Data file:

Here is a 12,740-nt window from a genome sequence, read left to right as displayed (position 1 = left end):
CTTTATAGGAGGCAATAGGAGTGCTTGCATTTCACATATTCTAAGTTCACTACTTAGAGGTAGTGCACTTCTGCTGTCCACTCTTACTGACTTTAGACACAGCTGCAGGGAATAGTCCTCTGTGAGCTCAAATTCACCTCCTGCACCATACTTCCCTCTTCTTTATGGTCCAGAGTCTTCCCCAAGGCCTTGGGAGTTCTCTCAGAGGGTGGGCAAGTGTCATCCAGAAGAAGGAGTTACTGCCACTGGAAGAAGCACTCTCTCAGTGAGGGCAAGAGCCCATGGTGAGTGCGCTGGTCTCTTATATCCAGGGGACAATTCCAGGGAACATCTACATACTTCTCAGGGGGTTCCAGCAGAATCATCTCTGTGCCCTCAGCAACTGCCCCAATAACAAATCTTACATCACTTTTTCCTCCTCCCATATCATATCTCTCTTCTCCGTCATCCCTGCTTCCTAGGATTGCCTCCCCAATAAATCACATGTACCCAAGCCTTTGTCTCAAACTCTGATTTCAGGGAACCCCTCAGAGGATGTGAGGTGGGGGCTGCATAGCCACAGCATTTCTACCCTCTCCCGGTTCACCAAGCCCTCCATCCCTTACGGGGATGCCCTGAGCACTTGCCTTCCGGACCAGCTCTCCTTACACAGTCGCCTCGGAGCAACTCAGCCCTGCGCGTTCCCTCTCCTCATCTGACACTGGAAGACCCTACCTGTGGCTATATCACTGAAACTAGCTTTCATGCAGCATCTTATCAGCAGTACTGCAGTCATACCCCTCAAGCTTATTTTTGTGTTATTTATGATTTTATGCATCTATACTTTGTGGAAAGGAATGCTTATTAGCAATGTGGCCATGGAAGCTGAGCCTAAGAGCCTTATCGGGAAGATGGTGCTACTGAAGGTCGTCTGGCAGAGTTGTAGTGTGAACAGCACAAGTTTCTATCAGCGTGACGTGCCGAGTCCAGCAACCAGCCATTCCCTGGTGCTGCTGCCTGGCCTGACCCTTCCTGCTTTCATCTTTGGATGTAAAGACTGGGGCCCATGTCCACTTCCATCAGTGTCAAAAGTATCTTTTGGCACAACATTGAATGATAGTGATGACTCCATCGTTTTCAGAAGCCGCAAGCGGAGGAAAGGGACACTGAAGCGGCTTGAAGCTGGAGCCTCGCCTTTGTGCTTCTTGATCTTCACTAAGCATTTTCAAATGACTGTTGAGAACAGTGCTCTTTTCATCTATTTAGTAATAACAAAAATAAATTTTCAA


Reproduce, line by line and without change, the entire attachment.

Here is a 12,740-nt window from a genome sequence, read left to right as displayed (position 1 = left end):
CTTTATAGGAGGCAATAGGAGTGCTTGCATTTCACATATTCTAAGTTCACTACTTAGAGGTAGTGCACTTCTGCTGTCCACTCTTACTGACTTTAGACACAGCTGCAGGGAATAGTCCTCTGTGAGCTCAAATTCACCTCCTGCACCATACTTCCCTCTTCTTTATGGTCCAGAGTCTTCCCCAAGGCCTTGGGAGTTCTCTCAGAGGGTGGGCAAGTGTCATCCAGAAGAAGGAGTTACTGCCACTGGAAGAAGCACTCTCTCAGTGAGGGCAAGAGCCCATGGTGAGTGCGCTGGTCTCTTATATCCAGGGGACAATTCCAGGGAACATCTACATACTTCTCAGGGGGTTCCAGCAGAATCATCTCTGTGCCCTCAGCAACTGCCCCAATAACAAATCTTACATCACTTTTTCCTCCTCCCATATCATATCTCTCTTCTCCGTCATCCCTGCTTCCTAGGATTGCCTCCCCAATAAATCACATGTACCCAAGCCTTTGTCTCAAACTCTGATTTCAGGGAACCCCTCAGAGGATGTGAGGTGGGGGCTGCATAGCCACAGCATTTCTACCCTCTCCCGGTTCACCAAGCCCTCCATCCCTTACGGGGATGCCCTGAGCACTTGCCTTCCGGACCAGCTCTCCTTACACAGTCGCCTCGGAGCAACTCAGCCCTGCGCGTTCCCTCTCCTCATCTGACACTGGAAGACCCTACCTGTGGCTATATCACTGAAACTAGCTTTCATGCAGCATCTTATCAGCAGTACTGCAGTCATACCCCTCAAGCTTATTTTTGTGTTATTTATGATTTTATGCATCTATACTTTGTGGAAAGGAATGCTTATTAGCAATGTGGCCATGGAAGCTGAGCCTAAGAGCCTTATCGGGAAGATGGTGCTACTGAAGGTCGTCTGGCAGAGTTGTAGTGTGAACAGCACAAGTTTCTATCAGCGTGACGTGCCGAGTCCAGCAACCAGCCATTCCCTGGTGCTGCTGCCTGGCCTGACCCTTCCTGCTTTCATCTTTGGATGTAAAGACTGGGGCCCATGTCCACTTCCATCAGTGTCAAAAGTATCTTTTGGCACAACATTGAATGATAGTGATGACTCCATCGTTTTCAGAAGCCGCAAGCGGAGGAAAGGGACACTGAAGCGGCTTGAAGCTGGAGCCTCGCCTTTGTGCTTCTTGATCTTCACTAAGCATTTTCAAATGACTGTTGAGAACAGTGCTCTTTTCATCTATTTAGTAATAACAAAAATAAATTTTCAA